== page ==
Pizza Peel ~ this is an extra wide peel, which I really like for pizza. You can also use a cookie sheet that has no sides.

Baking Stone ~ I like this stone for its thickness and size. There are also round stones that work well, but for baking multiple loaves I like this shape best. The thinner stones tend to crack more easily.

With those few items you can really create wonderful breads! Of course there are many more kitchen toys you may want once you get going with this, but these are what I think are a great start!

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If you enjoyed this post, please consider sharing it with others using one of the social sharing buttons above. Thanks, Jeff and Zoë

147 thoughts on “Panettone for the Holiday!

  1. I made the panettone!!!!! I used the 6.5″ papers from King Arthur and split the batch in two (well, as close to in two as I could get it; this stuff is STICKY!!!!!!) and I used King Arthur’s fruit selection also, adding in dried cranberries. THESE LOAVES WERE GORGEOUS. We each got one slice, then the 3 kids came over, and I sent home 3 portions, leaving us with none. But I’m making more today (got all that left over fruit, doncha know?) and we’re trying it as french toast.
    Absolutely gorgeous breads, they rised (rose?) great (but now I read I should’ve let them rise a bit longer due to the larger papers they were in), but I baked them 20 minutes longer until the telltale thunk was achieved and they climbed out of the papers in the oven beautifully, I didn’t get the mufin like top Zoe’s picture shows, but they were straight sided and TALL. They taste like Brioche with good fruit, which I’m trying next after the panettone today.
    Hope everyone had a great holiday.
    I LOVE THESE BOOKS!

    • Hi Marcia,

      Happy Holidays, thank you for taking the time to write and tell us how the panettone turned out! No better compliment than the bread disappearing!

      Happy new year and enjoy all the bread! Zoë

  2. Hi Jeff and Zoe –
    just an update: I baked my too-much-butter panettone and, while they didn’t rise as much as I hoped, they were delicious! I wasn’t able to make a gluten cloak ball as the dough kept tearing around the fruit, but that didn’t seem to harm them. The final panettone were lovely and tasty.
    Thank you!

    • Linda: Butter-based doughs behave that way in our method— they seem to break rather than stretch, but as you experienced, the result is great. Jeff

  3. “Today this sweet loaf is no longer saved just for Christmas, it is eaten at other holidays throughout the year …”

    Mai!
    I have never seen this to be the case. Panettone is only sold around the christmas season. For easter we have the columba. I live in Lombardia.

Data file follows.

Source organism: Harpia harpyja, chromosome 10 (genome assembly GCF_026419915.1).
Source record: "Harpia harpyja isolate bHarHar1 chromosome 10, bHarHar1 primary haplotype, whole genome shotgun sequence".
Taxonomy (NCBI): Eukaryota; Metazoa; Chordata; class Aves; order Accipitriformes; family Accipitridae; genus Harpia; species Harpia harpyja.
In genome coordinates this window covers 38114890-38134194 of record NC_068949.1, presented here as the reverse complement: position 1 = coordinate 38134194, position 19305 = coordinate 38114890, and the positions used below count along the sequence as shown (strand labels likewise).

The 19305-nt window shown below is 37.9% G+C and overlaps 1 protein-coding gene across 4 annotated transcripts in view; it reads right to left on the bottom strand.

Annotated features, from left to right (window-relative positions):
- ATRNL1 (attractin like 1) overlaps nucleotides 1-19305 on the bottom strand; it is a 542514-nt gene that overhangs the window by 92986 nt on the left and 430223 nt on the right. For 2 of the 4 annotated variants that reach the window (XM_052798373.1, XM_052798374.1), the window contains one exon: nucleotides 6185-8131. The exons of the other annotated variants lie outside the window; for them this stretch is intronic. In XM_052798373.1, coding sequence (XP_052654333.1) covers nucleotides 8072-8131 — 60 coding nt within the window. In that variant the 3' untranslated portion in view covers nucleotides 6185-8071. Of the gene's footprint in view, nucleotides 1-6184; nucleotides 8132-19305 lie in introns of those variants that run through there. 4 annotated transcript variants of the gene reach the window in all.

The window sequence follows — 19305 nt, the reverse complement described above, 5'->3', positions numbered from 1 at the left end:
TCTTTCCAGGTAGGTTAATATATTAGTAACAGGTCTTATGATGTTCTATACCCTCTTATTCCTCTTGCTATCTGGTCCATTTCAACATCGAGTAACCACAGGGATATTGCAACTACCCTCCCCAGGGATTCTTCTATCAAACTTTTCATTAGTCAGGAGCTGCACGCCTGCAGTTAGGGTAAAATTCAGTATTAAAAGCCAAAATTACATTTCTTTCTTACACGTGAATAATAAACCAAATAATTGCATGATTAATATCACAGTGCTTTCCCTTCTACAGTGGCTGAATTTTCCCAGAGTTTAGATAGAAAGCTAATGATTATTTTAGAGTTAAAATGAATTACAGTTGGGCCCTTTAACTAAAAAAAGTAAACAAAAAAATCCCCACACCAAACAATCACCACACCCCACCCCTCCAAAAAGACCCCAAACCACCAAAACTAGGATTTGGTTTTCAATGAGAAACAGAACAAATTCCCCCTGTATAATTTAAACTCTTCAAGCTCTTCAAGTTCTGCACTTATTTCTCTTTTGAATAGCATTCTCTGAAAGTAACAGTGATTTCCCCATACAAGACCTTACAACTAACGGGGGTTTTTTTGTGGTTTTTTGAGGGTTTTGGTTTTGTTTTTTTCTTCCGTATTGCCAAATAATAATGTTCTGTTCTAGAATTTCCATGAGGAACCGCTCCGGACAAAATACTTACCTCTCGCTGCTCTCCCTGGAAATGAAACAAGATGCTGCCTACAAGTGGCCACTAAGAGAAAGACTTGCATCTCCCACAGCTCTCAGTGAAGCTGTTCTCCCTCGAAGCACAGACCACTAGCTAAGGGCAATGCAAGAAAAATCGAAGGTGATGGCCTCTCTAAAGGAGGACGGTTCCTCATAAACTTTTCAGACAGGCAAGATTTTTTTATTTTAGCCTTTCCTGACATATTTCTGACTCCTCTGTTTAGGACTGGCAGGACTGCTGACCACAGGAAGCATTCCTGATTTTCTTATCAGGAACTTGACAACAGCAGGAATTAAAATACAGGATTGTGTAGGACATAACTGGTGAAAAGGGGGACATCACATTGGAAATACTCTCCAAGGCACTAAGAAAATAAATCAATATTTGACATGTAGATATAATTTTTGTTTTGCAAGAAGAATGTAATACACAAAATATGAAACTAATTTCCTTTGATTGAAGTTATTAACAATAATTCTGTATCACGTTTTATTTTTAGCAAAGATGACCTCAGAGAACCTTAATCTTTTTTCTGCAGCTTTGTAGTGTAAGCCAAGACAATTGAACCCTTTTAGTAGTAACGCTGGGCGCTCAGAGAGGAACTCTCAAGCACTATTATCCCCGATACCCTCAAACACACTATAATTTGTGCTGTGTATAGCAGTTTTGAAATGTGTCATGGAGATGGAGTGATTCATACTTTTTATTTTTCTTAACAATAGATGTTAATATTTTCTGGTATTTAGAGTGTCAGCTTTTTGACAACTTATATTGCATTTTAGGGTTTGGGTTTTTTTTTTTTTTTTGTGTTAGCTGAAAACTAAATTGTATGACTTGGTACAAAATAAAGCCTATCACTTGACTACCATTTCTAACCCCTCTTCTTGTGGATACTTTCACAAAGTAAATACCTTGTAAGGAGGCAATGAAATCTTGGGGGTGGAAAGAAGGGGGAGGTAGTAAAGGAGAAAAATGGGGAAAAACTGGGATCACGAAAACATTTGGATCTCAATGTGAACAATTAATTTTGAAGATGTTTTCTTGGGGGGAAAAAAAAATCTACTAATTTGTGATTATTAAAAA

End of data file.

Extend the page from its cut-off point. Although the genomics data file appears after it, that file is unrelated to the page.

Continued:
• Hi Paolo,

      How nice to hear from you in Lombardia, where I am sure this bread is still only a Christmas delicacy. It is mostly only found here in the states during the holiday season, but can be found at other times of the year as well. I will certainly be looking up Columba for Easter.

      Thanks, Zoë

  4. I baked the Christmas Stollen from HBFMD and it was declared the best ever by my family. Wonderfully moist, not to sweet, and everyone loved the marzipan in the middle. Thanks for a great recipe.

  5. I just see your video in Youtube. It looks very simple to bage the bread. I want to try it. But I don’t know what kind “granulated yeast” you use in your recipe. It is a instant yeast or active dry yeast. Thank for help.

    • Hi Angela,

      We’ve found that it doesn’t really matter which yeast you use. It can be instant or active. I usually buy Red Star Yeast in bulk at costco because it is the cheapest and works wonderfully.

      Thanks, Zoë

  6. I have just started using HB5 and am enjoying it. I have always wanted to bake my own bread, but was put off by the time needed and was a bit intimidated. Have used the master recipe, and also now the GF crusty boule (for a neighbor), and both came out very nice.

    Is it possible to bake more than one loaf at a time with your recipes?

    Thank you for this wonderful book!
    Carol

    • Carol: Definitely can do more than one loaf at a time– within reason, it doesn’t require an increase in baking time. If you really overload your oven, may need to increase the baking time. And different shelves will yield different results, so watch for that. Top shelf can over-brown the top crust. Jeff

  7. I made a slew of these for Christmas presents. They were wonderful. Last spring for Easter I baked bread every day trying to recreate my grandmother’s Easter bread. The recipe I came up with is this:
    * bread flour (5 or so cups)
    * 1 cup sugar
    * 3 (.25 ounce) packages active dry yeast
    * 1 1/3 cup milk
    * 6 tablespoons unsalted butter
    * 4 eggs
    * 1-1/2 T lemon extract

    Do you think I could make this the no-knead way? Would it just be a matter of adding a little more milk?

    • Denise: If you keep it wet enough to look like our videos, you should be fine. Since this is bread flour, you’re going to need more liquid than what you have here, that’s my best guess. If it isn’t wet enough, it won’t store, but the max on this is 5 days (because of the eggs); after that it’s into the freezer. Jeff

  8. Got it. Thanks!

    One more quick question. Do I understand it right that if I use King Arthur AP flour it’s almost like using bread flour because it’s high in gluten (or protein…can’t remember which). So, use less flour (or more water)?

    • Hi Denise,

      Yes, if you use KAF, which has more gluten forming protein, you will need to increase the water by about 1/4 cup.

      Thanks, Zoë

  9. I am visiting my family in Brazil and decided to bake some panettone. It turned out slightly salty and not as sweet as we are used to over here. I suspect the salt here is indeed saltier (if that’s possible) than kosher salt in the US. So I guess I could reduce the salt by a little bit. However, I am more concerned about making the panettone sweeter. Is is possible to just add some sugar or honey? How much more sugar do you think this recipe could handle? Do I need to make any additional adjustments?